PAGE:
Motilal Oswal
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Motilal Oswal
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Liberians grapple with potential loss of US legal status

Updated : 2019-05-15 09:18:40

As snow blanketed African markets, churches and graves in Brooklyn Park, Minnesota, in February, members of the Liberian community were praying fervently that this would not be their last winter in the United States.

A form of immigration status known as Deferred Enforced Departure (DED) – which had protected the migrants from deportation and allowed them to work legally – was due to expire in March, meaning they would have had to leave the country voluntarily or be deported.

It was all part of the effort by President Donald Trump's administration to widen its crackdown on legal and illegal immigration to the United States.

Days before the March deadline, Trump granted Liberians a reprieve to last through March 30, 2020. Though relieved, community members recognized that the clock was simply reset for the thousands of Liberians who fled civil war and instability in their home country in the 1990s and early 2000s.

Grace Zeon, a US citizen by birth whose parents are Deferred Enforced Departure (DED) status holders, plays a game on her father's phone as she waits to go to church the Sunday morning after her DED status was extended in Brooklyn Park, Minnesota. REUTERS/Jonathan Ernst
Grace Zeon, a US citizen by birth whose parents are Deferred Enforced Departure (DED) status holders, plays a game on her father's phone as she waits to go to church the Sunday morning after her DED status was extended in Brooklyn Park, Minnesota. REUTERS/Jonathan Ernst
Women depart in the snow after a Deferred Enforced Departure (DED) rally at the Minnesota State Capitol in St. Paul, Minnesota. REUTERS/Jonathan Ernst
Women depart in the snow after a Deferred Enforced Departure (DED) rally at the Minnesota State Capitol in St. Paul, Minnesota. REUTERS/Jonathan Ernst
Deferred Enforced Departure (DED) status holders and their supporters hold a DED rally at the Minnesota State Capitol in St. Paul, Minnesota. REUTERS/Jonathan Ernst
Deferred Enforced Departure (DED) status holders and their supporters hold a DED rally at the Minnesota State Capitol in St. Paul, Minnesota. REUTERS/Jonathan Ernst
Liberian immigration activists, led by Erasmus Williams, Pastor Francis Tabla and Kamaty Diahn ask staff members why their meeting with Minnesota Governor Tim Walz was cancelled, the day after the DED (Deferred Enforced Departure) status was extended for one year by the Trump administration. REUTERS/Jonathan Ernst
Liberian immigration activists, led by Erasmus Williams, Pastor Francis Tabla and Kamaty Diahn ask staff members why their meeting with Minnesota Governor Tim Walz was cancelled, the day after the DED (Deferred Enforced Departure) status was extended for one year by the Trump administration. REUTERS/Jonathan Ernst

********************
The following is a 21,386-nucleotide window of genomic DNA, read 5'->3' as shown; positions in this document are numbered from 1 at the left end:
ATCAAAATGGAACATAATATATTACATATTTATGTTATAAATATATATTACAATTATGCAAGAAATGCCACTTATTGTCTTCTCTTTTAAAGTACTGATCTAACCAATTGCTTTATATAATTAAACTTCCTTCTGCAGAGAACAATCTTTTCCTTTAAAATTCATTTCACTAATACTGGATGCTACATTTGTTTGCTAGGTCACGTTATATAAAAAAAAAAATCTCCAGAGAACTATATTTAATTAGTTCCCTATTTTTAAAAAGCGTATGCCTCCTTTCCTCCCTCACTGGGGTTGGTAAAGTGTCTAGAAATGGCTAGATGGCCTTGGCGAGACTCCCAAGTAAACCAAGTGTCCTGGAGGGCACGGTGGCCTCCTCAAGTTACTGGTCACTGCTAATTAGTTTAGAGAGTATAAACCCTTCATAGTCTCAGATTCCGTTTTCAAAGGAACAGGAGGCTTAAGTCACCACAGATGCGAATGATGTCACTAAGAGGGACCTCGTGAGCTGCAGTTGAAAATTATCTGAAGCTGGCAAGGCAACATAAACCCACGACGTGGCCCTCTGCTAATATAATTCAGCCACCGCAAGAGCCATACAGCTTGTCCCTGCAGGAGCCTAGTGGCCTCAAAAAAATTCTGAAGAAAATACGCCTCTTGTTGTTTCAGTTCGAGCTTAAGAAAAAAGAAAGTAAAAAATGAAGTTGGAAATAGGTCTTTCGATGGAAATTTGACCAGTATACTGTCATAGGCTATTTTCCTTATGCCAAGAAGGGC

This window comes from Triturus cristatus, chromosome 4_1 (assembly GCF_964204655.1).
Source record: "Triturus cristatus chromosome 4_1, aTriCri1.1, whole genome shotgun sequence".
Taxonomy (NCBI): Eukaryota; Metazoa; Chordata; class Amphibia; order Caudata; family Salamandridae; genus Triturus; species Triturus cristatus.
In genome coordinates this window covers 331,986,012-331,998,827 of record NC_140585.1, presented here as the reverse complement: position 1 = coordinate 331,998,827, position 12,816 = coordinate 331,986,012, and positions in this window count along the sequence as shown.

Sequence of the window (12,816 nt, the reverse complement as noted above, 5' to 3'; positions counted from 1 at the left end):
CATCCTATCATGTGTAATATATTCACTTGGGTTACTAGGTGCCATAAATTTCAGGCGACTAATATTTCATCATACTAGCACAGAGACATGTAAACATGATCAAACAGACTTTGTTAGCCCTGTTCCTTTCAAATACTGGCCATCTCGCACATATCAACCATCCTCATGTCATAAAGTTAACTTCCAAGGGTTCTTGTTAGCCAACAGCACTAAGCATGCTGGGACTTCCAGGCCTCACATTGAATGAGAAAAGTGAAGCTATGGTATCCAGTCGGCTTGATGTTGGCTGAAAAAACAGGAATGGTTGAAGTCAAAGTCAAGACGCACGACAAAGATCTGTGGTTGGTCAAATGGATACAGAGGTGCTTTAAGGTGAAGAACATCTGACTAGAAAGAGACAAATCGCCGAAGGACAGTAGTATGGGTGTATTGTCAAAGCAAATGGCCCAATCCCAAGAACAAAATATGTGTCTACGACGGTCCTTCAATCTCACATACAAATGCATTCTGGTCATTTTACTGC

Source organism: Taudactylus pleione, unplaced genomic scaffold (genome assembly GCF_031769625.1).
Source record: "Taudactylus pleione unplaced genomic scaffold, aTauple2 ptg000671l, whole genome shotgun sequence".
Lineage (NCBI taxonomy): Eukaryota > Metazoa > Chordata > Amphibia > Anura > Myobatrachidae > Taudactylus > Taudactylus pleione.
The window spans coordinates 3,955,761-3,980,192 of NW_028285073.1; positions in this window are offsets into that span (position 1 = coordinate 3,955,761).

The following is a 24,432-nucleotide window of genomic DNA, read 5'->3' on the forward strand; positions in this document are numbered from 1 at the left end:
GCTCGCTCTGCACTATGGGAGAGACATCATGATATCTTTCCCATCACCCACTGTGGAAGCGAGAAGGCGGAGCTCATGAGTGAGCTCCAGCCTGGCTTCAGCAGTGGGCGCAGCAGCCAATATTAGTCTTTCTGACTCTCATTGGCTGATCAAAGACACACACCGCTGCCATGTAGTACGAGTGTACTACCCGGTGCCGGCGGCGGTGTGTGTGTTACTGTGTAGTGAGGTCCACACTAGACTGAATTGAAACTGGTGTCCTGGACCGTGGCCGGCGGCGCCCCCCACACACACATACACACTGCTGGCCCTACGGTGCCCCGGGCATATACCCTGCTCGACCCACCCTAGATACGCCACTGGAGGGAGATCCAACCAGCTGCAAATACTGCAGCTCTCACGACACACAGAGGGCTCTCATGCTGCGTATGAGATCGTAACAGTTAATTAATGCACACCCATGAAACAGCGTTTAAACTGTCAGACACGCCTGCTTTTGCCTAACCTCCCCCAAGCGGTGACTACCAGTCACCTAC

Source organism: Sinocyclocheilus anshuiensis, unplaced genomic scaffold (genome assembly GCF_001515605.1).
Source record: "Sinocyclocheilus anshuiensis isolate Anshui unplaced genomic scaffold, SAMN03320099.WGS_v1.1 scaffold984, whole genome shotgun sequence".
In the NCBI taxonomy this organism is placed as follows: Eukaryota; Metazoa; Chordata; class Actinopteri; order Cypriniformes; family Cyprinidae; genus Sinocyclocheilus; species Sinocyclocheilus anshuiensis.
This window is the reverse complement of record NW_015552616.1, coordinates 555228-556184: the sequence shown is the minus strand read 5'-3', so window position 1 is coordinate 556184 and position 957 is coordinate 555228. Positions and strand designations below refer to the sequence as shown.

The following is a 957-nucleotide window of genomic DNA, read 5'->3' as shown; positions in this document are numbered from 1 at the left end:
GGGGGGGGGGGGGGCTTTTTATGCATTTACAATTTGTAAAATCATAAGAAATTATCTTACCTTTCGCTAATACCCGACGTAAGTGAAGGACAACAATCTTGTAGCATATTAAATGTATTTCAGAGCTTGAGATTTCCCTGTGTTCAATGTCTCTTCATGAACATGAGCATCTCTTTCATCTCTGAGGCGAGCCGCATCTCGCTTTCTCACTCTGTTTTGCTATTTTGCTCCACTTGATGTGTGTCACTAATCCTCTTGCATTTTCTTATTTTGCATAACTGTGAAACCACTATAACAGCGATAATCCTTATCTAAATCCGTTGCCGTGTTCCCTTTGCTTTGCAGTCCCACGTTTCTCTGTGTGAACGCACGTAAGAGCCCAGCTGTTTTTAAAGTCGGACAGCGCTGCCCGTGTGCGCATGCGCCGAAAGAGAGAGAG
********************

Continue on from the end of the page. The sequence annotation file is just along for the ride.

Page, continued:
People order Liberian stews for lunch at the Africa International Market in the Liberian immigrant enclave of Brooklyn Park. REUTERS/Jonathan Ernst
People order Liberian stews for lunch at the Africa International Market in the Liberian immigrant enclave of Brooklyn Park. REUTERS/Jonathan Ernst
Deferred Enforced Departure (DED) status holder and Liberian community activist Famatta Zeon pray during a DED prayer service in Brooklyn Center, Minnesota. REUTERS/Jonathan Ernst
Deferred Enforced Departure (DED) status holder and Liberian community activist Famatta Zeon pray during a DED prayer service in Brooklyn Center, Minnesota. REUTERS/Jonathan Ernst
Deferred Enforced Departure (DED) status holders and supporters dance during a thanksgiving service on Sunday after the DED status was extended, meaning they were not in immediate danger of family separation, in Robbinsdale, Minnesota. REUTERS/Jonathan Ernst
Deferred Enforced Departure (DED) status holders and supporters dance during a thanksgiving service on Sunday after the DED status was extended, meaning they were not in immediate danger of family separation, in Robbinsdale, Minnesota. REUTERS/Jonathan Ernst
Deferred Enforced Departure (DED) status holder and Liberian community activist Famatta Zeon, with her daughter Grace, visit Brooklyn United Methodist Church to thank the congregants for their support on a Sunday morning after the DED status was extended in Brooklyn Center, Minnesota. REUTERS/Jonathan Ernst
Deferred Enforced Departure (DED) status holder and Liberian community activist Famatta Zeon, with her daughter Grace, visit Brooklyn United Methodist Church to thank the congregants for their support on a Sunday morning after the DED status was extended in Brooklyn Center, Minnesota. REUTERS/Jonathan Ernst
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